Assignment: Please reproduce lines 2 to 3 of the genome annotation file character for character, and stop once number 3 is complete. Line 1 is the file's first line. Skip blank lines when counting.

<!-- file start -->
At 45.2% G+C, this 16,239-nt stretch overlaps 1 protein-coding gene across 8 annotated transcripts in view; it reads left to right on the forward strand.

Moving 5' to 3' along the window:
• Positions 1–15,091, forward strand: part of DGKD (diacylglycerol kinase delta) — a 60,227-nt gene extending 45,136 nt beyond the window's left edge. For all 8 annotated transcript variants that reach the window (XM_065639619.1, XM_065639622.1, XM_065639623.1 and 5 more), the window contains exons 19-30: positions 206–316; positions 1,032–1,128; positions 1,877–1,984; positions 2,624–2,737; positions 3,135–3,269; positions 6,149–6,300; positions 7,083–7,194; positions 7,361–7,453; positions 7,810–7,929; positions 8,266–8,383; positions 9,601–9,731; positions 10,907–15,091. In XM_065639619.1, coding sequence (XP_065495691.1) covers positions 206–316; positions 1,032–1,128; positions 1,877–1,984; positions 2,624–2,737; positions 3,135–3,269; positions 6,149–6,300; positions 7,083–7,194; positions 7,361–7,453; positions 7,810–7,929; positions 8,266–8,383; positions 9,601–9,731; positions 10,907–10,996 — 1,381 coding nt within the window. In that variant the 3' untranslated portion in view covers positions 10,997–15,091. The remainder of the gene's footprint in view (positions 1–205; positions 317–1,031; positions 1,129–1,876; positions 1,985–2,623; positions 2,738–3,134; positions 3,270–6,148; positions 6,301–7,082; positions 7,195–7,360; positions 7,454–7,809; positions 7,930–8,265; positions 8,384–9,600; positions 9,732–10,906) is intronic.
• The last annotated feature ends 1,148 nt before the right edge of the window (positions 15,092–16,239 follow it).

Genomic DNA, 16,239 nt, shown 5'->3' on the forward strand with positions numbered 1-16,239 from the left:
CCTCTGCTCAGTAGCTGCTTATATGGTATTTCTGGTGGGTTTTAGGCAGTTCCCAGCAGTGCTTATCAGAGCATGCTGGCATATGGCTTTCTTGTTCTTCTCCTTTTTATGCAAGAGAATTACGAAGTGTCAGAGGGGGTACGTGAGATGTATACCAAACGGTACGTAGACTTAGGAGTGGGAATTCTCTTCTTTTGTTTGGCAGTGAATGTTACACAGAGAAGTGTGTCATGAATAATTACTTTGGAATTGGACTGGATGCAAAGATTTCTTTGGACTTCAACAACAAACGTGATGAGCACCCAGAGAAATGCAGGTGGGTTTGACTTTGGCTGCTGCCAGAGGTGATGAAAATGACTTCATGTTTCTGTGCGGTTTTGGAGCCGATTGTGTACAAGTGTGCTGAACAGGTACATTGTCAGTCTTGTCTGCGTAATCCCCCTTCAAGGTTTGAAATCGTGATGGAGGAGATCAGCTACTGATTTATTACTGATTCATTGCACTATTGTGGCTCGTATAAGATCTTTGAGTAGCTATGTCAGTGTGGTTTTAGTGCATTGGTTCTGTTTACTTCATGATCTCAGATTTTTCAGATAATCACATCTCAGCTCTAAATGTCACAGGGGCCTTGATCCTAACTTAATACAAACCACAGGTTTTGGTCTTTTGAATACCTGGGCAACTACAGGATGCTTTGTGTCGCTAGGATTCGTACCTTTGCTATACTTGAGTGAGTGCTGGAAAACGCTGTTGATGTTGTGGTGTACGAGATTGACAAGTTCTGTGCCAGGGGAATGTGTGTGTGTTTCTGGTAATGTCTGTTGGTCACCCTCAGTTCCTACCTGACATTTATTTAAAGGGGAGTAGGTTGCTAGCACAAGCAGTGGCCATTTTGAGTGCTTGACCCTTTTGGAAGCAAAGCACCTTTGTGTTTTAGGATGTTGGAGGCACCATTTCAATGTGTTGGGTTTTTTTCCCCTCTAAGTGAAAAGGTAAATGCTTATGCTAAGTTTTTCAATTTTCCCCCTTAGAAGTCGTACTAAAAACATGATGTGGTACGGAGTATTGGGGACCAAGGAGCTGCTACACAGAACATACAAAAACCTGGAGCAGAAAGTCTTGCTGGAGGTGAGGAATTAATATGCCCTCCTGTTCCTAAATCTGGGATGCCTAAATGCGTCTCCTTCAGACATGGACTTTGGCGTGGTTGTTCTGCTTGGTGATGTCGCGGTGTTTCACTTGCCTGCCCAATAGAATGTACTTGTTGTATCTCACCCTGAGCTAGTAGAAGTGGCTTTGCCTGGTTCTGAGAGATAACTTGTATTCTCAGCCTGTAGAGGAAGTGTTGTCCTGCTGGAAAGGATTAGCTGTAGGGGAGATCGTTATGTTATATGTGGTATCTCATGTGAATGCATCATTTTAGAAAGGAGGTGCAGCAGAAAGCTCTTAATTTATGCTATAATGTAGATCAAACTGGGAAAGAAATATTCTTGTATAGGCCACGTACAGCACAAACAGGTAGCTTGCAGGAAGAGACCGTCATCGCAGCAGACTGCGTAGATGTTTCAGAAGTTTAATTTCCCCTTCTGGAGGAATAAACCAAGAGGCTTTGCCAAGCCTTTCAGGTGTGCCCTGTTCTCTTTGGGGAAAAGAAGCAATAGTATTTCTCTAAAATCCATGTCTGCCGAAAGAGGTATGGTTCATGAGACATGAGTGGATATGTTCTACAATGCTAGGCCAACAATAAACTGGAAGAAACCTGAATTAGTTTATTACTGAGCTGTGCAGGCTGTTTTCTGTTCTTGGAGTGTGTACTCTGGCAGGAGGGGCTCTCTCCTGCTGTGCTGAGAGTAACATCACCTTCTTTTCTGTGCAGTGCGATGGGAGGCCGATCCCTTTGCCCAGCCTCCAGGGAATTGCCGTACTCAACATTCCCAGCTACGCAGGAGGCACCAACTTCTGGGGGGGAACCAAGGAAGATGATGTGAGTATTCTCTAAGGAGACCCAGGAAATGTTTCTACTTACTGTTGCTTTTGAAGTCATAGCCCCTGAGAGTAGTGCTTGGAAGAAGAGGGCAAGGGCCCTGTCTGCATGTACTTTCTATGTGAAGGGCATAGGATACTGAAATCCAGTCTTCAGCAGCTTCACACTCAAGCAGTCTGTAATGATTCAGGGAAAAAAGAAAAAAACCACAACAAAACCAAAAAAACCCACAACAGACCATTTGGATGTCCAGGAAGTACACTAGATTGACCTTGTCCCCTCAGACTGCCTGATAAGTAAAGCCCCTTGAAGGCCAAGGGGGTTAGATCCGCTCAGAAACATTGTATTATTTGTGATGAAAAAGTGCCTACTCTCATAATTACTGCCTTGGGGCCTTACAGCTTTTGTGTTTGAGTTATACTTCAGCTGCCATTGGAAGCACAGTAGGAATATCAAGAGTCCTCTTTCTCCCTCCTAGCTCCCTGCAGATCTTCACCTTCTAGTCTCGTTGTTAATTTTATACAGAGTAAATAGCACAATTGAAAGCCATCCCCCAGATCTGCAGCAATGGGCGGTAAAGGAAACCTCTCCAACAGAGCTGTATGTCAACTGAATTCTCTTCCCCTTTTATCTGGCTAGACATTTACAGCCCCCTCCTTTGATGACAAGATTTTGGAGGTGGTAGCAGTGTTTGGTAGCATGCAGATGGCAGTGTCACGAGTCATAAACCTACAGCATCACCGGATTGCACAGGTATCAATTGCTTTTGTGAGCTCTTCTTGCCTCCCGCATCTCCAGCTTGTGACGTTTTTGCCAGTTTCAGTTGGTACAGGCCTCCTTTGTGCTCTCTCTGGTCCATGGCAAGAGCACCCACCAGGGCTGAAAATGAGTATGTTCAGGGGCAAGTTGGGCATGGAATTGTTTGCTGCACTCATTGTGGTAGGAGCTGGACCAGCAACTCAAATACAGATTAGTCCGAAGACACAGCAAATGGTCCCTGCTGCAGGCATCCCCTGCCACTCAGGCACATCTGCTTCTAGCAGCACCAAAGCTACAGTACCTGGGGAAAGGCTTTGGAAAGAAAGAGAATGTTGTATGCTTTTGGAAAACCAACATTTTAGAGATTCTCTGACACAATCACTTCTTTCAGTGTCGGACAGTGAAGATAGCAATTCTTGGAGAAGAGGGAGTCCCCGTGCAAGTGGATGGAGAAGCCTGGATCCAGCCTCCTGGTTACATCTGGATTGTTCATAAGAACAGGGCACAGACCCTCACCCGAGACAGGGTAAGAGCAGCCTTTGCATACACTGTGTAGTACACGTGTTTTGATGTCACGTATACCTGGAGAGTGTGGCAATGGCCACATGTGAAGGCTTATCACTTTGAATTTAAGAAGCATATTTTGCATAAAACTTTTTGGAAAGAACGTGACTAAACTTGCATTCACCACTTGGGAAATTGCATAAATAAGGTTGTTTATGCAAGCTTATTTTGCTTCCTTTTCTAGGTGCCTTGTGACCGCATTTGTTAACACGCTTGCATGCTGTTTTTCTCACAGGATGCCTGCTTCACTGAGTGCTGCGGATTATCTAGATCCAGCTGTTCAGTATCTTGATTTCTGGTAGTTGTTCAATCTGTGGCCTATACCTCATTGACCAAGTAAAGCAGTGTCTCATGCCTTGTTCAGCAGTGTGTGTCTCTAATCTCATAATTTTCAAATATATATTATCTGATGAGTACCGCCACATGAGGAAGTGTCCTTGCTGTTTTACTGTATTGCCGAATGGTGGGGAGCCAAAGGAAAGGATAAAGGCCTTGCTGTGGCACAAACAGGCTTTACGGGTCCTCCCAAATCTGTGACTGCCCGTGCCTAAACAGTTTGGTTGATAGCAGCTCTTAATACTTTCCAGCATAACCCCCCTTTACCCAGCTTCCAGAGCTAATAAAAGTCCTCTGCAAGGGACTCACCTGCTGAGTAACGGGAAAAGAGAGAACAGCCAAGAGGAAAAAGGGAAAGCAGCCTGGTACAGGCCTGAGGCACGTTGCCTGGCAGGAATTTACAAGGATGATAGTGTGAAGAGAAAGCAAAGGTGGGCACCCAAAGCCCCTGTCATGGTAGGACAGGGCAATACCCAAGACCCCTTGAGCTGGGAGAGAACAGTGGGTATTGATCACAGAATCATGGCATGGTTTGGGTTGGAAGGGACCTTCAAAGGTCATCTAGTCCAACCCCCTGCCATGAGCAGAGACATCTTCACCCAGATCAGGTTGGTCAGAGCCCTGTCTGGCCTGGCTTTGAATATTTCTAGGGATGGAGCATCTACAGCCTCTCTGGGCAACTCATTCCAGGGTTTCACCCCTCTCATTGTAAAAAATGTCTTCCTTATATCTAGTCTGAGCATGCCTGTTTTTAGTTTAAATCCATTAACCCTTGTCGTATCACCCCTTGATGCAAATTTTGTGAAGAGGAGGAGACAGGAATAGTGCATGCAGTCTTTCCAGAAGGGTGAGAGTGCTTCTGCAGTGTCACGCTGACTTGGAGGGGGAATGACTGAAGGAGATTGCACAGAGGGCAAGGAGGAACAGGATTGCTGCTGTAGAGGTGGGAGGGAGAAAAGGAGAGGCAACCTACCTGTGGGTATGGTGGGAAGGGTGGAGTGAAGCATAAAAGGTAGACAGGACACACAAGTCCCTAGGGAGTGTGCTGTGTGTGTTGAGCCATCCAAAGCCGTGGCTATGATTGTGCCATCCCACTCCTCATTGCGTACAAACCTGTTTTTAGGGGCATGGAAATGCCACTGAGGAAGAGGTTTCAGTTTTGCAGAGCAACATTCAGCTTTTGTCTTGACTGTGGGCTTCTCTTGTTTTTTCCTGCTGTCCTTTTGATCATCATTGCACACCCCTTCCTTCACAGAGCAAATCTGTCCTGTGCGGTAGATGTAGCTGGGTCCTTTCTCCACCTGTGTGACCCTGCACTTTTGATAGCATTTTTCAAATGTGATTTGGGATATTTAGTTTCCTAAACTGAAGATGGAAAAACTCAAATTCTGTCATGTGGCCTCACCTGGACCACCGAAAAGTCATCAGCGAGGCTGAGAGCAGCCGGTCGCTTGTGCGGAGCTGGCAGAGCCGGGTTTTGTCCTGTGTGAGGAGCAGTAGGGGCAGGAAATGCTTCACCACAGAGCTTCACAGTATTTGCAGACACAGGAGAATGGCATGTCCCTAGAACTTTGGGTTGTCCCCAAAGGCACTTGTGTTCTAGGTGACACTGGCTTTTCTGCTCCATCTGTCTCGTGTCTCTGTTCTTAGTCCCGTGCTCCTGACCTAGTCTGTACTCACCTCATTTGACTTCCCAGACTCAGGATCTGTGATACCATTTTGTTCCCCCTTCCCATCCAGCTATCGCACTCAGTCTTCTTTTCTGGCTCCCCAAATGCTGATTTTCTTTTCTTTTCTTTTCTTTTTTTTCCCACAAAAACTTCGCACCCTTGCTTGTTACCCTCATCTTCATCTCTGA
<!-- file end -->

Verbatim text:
Moving 5' to 3' along the window:
• Positions 1–15,091, forward strand: part of DGKD (diacylglycerol kinase delta) — a 60,227-nt gene extending 45,136 nt beyond the window's left edge. For all 8 annotated transcript variants that reach the window (XM_065639619.1, XM_065639622.1, XM_065639623.1 and 5 more), the window contains exons 19-30: positions 206–316; positions 1,032–1,128; positions 1,877–1,984; positions 2,624–2,737; positions 3,135–3,269; positions 6,149–6,300; positions 7,083–7,194; positions 7,361–7,453; positions 7,810–7,929; positions 8,266–8,383; positions 9,601–9,731; positions 10,907–15,091. In XM_065639619.1, coding sequence (XP_065495691.1) covers positions 206–316; positions 1,032–1,128; positions 1,877–1,984; positions 2,624–2,737; positions 3,135–3,269; positions 6,149–6,300; positions 7,083–7,194; positions 7,361–7,453; positions 7,810–7,929; positions 8,266–8,383; positions 9,601–9,731; positions 10,907–10,996 — 1,381 coding nt within the window. In that variant the 3' untranslated portion in view covers positions 10,997–15,091. The remainder of the gene's footprint in view (positions 1–205; positions 317–1,031; positions 1,129–1,876; positions 1,985–2,623; positions 2,738–3,134; positions 3,270–6,148; positions 6,301–7,082; positions 7,195–7,360; positions 7,454–7,809; positions 7,930–8,265; positions 8,384–9,600; positions 9,732–10,906) is intronic.